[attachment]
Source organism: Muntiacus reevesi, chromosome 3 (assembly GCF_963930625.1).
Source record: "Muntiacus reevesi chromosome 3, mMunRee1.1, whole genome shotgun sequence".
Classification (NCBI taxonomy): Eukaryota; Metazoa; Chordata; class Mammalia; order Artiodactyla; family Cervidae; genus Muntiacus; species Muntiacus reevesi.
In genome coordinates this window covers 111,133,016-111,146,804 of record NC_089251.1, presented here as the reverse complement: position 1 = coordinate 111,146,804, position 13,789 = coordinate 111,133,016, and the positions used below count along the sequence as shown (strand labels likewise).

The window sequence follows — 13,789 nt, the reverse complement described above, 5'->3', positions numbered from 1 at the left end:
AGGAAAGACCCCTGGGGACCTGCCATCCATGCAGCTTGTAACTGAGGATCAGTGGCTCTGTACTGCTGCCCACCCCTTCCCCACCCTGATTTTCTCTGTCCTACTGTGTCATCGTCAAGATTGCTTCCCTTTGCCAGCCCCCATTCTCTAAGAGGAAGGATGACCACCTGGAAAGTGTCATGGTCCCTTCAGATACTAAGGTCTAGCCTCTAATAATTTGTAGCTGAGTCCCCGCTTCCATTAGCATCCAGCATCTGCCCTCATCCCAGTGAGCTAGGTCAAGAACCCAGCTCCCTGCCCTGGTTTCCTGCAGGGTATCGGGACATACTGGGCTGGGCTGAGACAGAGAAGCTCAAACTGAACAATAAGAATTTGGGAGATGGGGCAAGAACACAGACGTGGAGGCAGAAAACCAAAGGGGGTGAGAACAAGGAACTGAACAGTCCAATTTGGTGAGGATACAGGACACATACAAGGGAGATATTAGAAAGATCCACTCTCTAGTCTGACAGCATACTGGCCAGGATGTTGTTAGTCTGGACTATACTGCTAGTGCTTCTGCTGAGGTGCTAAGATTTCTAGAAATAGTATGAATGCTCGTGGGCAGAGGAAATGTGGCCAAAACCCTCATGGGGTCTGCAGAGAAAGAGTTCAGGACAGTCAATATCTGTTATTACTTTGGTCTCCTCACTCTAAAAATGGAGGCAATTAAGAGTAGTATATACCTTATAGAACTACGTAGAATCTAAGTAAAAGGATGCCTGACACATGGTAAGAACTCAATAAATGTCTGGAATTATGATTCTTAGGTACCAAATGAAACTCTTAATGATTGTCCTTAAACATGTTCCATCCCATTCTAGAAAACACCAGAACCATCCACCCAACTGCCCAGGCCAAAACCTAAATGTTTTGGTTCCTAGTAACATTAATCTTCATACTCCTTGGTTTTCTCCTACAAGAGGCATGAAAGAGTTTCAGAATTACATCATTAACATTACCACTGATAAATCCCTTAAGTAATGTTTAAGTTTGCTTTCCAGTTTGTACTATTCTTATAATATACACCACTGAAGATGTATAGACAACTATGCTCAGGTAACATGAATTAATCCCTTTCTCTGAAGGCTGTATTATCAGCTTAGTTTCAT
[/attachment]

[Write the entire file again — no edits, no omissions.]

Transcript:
Source organism: Muntiacus reevesi, chromosome 3 (assembly GCF_963930625.1).
Source record: "Muntiacus reevesi chromosome 3, mMunRee1.1, whole genome shotgun sequence".
Classification (NCBI taxonomy): Eukaryota; Metazoa; Chordata; class Mammalia; order Artiodactyla; family Cervidae; genus Muntiacus; species Muntiacus reevesi.
In genome coordinates this window covers 111,133,016-111,146,804 of record NC_089251.1, presented here as the reverse complement: position 1 = coordinate 111,146,804, position 13,789 = coordinate 111,133,016, and the positions used below count along the sequence as shown (strand labels likewise).

The window sequence follows — 13,789 nt, the reverse complement described above, 5'->3', positions numbered from 1 at the left end:
AGGAAAGACCCCTGGGGACCTGCCATCCATGCAGCTTGTAACTGAGGATCAGTGGCTCTGTACTGCTGCCCACCCCTTCCCCACCCTGATTTTCTCTGTCCTACTGTGTCATCGTCAAGATTGCTTCCCTTTGCCAGCCCCCATTCTCTAAGAGGAAGGATGACCACCTGGAAAGTGTCATGGTCCCTTCAGATACTAAGGTCTAGCCTCTAATAATTTGTAGCTGAGTCCCCGCTTCCATTAGCATCCAGCATCTGCCCTCATCCCAGTGAGCTAGGTCAAGAACCCAGCTCCCTGCCCTGGTTTCCTGCAGGGTATCGGGACATACTGGGCTGGGCTGAGACAGAGAAGCTCAAACTGAACAATAAGAATTTGGGAGATGGGGCAAGAACACAGACGTGGAGGCAGAAAACCAAAGGGGGTGAGAACAAGGAACTGAACAGTCCAATTTGGTGAGGATACAGGACACATACAAGGGAGATATTAGAAAGATCCACTCTCTAGTCTGACAGCATACTGGCCAGGATGTTGTTAGTCTGGACTATACTGCTAGTGCTTCTGCTGAGGTGCTAAGATTTCTAGAAATAGTATGAATGCTCGTGGGCAGAGGAAATGTGGCCAAAACCCTCATGGGGTCTGCAGAGAAAGAGTTCAGGACAGTCAATATCTGTTATTACTTTGGTCTCCTCACTCTAAAAATGGAGGCAATTAAGAGTAGTATATACCTTATAGAACTACGTAGAATCTAAGTAAAAGGATGCCTGACACATGGTAAGAACTCAATAAATGTCTGGAATTATGATTCTTAGGTACCAAATGAAACTCTTAATGATTGTCCTTAAACATGTTCCATCCCATTCTAGAAAACACCAGAACCATCCACCCAACTGCCCAGGCCAAAACCTAAATGTTTTGGTTCCTAGTAACATTAATCTTCATACTCCTTGGTTTTCTCCTACAAGAGGCATGAAAGAGTTTCAGAATTACATCATTAACATTACCACTGATAAATCCCTTAAGTAATGTTTAAGTTTGCTTTCCAGTTTGTACTATTCTTATAATATACACCACTGAAGATGTATAGACAACTATGCTCAGGTAACATGAATTAATCCCTTTCTCTGAAGGCTGTATTATCAGCTTAGTTTCAT